It may well be that it's something that can't be scientifically proven, not that we're in the business of science, but if we lend any credence to Eliot's concept of auditory imagination, and I think a few of us do, then what could better facilitate our plunge into the deepest dimensions of the unconscious than a range of languages, esp. the ancient ones like Sanskrit which radiate all kinds of sounds for us, with and without meaning even if we don't know the exact sounds that were originally used. Our attempts at providing sounds are creative acts in them selves.
"Rickard A. Parker" <[log in to unmask]> wrote:
>I've been thinking but I haven't come up with any way the Eliot's facility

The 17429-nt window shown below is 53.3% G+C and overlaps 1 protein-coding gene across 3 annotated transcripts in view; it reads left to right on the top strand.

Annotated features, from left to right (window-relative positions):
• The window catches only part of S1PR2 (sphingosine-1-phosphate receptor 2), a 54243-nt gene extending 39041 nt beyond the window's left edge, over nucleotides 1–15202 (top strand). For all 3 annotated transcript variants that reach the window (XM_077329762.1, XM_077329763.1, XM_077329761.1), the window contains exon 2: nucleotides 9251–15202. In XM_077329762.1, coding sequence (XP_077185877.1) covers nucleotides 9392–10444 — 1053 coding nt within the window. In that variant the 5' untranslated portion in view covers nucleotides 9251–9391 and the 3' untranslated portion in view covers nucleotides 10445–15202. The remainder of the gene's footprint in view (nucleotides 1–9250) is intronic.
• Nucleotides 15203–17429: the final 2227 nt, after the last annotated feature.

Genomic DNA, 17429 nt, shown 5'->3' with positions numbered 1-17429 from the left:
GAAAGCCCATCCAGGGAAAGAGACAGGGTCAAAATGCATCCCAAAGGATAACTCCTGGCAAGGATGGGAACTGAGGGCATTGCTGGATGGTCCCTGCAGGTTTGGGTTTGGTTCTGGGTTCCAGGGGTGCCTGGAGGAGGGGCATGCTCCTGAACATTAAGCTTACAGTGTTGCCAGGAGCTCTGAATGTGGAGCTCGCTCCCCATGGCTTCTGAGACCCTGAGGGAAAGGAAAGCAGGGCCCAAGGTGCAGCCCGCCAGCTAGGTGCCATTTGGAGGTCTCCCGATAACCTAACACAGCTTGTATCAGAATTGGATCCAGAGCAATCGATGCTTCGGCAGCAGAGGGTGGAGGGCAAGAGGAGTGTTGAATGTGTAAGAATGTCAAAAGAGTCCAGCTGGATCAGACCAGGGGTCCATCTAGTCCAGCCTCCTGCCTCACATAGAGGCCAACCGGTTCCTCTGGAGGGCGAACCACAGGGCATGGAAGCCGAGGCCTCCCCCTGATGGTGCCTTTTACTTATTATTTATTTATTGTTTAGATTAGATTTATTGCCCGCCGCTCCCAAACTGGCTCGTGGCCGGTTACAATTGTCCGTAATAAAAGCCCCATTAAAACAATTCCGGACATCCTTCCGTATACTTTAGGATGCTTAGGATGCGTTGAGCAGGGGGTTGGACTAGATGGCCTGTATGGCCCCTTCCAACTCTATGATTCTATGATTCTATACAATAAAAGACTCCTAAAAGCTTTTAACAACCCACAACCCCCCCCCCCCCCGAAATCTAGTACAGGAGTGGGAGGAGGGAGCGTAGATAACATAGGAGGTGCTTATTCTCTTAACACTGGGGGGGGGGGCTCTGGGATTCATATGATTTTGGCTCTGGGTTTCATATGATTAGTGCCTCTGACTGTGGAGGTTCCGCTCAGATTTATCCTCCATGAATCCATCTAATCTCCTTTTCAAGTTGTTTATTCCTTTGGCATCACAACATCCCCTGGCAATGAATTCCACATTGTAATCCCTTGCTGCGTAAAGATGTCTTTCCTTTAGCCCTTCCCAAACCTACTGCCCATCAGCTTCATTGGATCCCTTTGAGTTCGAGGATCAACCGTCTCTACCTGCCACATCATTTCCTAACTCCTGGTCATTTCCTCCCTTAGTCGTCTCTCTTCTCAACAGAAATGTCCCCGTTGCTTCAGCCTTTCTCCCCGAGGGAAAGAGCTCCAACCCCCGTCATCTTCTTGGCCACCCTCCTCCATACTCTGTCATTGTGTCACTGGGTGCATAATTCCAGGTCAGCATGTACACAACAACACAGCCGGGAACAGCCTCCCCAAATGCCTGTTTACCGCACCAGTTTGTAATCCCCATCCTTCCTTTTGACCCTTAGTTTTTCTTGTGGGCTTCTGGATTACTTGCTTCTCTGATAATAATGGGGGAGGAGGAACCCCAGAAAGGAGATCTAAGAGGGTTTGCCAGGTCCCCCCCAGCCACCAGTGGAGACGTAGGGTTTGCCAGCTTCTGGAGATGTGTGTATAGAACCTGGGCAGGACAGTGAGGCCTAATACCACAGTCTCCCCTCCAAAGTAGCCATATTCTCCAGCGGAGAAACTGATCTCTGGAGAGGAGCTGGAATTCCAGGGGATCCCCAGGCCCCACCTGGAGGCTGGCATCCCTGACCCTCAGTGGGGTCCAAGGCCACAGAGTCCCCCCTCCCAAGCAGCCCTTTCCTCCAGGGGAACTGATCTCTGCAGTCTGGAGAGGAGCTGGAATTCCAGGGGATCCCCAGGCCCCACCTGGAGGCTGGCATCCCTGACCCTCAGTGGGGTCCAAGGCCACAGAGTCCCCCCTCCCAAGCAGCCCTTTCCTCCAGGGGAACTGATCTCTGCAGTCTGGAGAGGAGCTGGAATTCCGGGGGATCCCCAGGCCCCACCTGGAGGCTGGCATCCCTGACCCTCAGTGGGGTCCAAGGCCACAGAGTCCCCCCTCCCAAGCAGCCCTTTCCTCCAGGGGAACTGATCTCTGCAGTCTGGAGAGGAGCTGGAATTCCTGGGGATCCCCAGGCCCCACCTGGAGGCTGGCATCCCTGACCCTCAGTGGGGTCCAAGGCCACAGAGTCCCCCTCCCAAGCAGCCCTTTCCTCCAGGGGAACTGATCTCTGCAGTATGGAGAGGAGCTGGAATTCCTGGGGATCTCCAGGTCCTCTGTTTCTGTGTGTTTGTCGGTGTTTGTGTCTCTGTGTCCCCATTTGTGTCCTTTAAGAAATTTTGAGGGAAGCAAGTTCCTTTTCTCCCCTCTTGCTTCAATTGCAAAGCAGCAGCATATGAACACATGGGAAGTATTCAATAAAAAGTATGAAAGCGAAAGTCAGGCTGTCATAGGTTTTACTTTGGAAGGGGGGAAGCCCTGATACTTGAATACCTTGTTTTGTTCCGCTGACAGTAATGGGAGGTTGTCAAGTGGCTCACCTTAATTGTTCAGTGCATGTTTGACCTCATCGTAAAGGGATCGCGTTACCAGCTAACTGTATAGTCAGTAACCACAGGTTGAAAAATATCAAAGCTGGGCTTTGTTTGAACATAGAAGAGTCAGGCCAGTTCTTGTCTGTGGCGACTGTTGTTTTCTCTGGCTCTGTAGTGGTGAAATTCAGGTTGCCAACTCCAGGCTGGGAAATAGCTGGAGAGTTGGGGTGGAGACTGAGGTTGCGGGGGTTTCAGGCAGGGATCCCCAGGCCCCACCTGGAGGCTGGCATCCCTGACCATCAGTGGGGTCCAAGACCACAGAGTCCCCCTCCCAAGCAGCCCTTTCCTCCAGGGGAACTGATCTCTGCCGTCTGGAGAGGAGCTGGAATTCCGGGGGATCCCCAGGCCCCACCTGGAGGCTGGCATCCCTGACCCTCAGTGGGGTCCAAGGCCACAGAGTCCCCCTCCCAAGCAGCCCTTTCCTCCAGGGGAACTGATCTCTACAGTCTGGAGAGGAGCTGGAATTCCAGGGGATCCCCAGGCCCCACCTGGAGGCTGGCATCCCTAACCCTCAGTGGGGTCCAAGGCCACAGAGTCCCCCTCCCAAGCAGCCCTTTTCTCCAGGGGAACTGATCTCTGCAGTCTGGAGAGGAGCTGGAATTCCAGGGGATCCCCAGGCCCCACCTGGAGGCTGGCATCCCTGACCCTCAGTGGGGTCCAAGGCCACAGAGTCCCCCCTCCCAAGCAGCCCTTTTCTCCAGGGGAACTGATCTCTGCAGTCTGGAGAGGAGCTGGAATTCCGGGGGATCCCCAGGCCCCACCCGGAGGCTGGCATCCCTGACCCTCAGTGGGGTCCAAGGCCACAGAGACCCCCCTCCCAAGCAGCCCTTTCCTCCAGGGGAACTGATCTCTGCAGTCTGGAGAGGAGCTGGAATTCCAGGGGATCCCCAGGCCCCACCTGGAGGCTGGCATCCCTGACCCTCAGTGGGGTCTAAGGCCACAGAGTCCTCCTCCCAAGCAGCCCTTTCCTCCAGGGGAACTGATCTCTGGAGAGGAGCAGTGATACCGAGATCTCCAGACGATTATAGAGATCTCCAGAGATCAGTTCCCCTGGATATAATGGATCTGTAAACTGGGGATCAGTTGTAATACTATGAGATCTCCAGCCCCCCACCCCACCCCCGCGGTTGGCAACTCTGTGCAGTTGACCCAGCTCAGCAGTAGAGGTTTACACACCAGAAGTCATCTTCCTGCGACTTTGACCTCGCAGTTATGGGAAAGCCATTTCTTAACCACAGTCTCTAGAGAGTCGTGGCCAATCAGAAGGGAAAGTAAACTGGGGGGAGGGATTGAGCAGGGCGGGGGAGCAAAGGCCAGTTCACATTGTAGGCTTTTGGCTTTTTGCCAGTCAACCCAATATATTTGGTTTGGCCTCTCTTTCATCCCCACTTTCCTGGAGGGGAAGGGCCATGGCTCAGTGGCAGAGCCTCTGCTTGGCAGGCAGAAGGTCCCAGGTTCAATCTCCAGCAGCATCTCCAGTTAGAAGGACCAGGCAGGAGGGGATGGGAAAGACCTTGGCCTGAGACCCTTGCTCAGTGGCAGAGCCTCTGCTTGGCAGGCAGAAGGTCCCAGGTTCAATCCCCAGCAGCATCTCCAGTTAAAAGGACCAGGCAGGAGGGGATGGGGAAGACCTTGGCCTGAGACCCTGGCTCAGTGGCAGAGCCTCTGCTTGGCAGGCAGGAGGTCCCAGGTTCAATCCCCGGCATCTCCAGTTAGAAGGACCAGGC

>with foreign languages actually helped his writing poetry in English.
>As for his use of the foreign phrases though he often combined several
>languages rather close together. Mostly epigraphs but then there is the
>closing of TWL. The quickest switch must be in the later dedication to
>Verdenal where he has English and French in the first line and then goes on
>to a quotation from Dante in the Italian.
>It seems to me to the by using the languages so close together E. was
>striving to show a universality in life.
> Rick Parker